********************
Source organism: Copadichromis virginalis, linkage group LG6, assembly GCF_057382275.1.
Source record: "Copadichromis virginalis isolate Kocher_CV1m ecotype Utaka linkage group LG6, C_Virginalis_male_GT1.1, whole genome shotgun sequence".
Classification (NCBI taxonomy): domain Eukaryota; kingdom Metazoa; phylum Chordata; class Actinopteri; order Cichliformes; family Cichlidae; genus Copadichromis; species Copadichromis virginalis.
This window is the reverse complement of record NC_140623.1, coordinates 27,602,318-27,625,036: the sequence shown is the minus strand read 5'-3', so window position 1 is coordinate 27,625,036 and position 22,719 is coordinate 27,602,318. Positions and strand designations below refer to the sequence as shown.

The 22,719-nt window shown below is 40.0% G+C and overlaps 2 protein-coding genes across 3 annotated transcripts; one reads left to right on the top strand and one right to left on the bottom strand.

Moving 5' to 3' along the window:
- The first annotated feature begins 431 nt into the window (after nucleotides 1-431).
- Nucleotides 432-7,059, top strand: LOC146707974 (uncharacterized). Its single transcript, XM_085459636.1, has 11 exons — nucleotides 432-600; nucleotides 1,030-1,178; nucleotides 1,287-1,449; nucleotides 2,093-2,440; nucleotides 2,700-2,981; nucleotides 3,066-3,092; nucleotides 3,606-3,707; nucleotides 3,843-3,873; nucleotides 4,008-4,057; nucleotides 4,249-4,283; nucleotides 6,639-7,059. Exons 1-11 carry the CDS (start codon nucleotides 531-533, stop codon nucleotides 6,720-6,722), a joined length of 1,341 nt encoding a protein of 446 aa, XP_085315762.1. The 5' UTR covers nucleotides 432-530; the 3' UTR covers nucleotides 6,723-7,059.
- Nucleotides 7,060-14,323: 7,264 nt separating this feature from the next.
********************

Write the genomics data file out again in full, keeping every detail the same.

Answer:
Source organism: Copadichromis virginalis, linkage group LG6, assembly GCF_057382275.1.
Source record: "Copadichromis virginalis isolate Kocher_CV1m ecotype Utaka linkage group LG6, C_Virginalis_male_GT1.1, whole genome shotgun sequence".
Classification (NCBI taxonomy): domain Eukaryota; kingdom Metazoa; phylum Chordata; class Actinopteri; order Cichliformes; family Cichlidae; genus Copadichromis; species Copadichromis virginalis.
This window is the reverse complement of record NC_140623.1, coordinates 27,602,318-27,625,036: the sequence shown is the minus strand read 5'-3', so window position 1 is coordinate 27,625,036 and position 22,719 is coordinate 27,602,318. Positions and strand designations below refer to the sequence as shown.

The 22,719-nt window shown below is 40.0% G+C and overlaps 2 protein-coding genes across 3 annotated transcripts; one reads left to right on the top strand and one right to left on the bottom strand.

Moving 5' to 3' along the window:
- The first annotated feature begins 431 nt into the window (after nucleotides 1-431).
- Nucleotides 432-7,059, top strand: LOC146707974 (uncharacterized). Its single transcript, XM_085459636.1, has 11 exons — nucleotides 432-600; nucleotides 1,030-1,178; nucleotides 1,287-1,449; nucleotides 2,093-2,440; nucleotides 2,700-2,981; nucleotides 3,066-3,092; nucleotides 3,606-3,707; nucleotides 3,843-3,873; nucleotides 4,008-4,057; nucleotides 4,249-4,283; nucleotides 6,639-7,059. Exons 1-11 carry the CDS (start codon nucleotides 531-533, stop codon nucleotides 6,720-6,722), a joined length of 1,341 nt encoding a protein of 446 aa, XP_085315762.1. The 5' UTR covers nucleotides 432-530; the 3' UTR covers nucleotides 6,723-7,059.
- Nucleotides 7,060-14,323: 7,264 nt separating this feature from the next.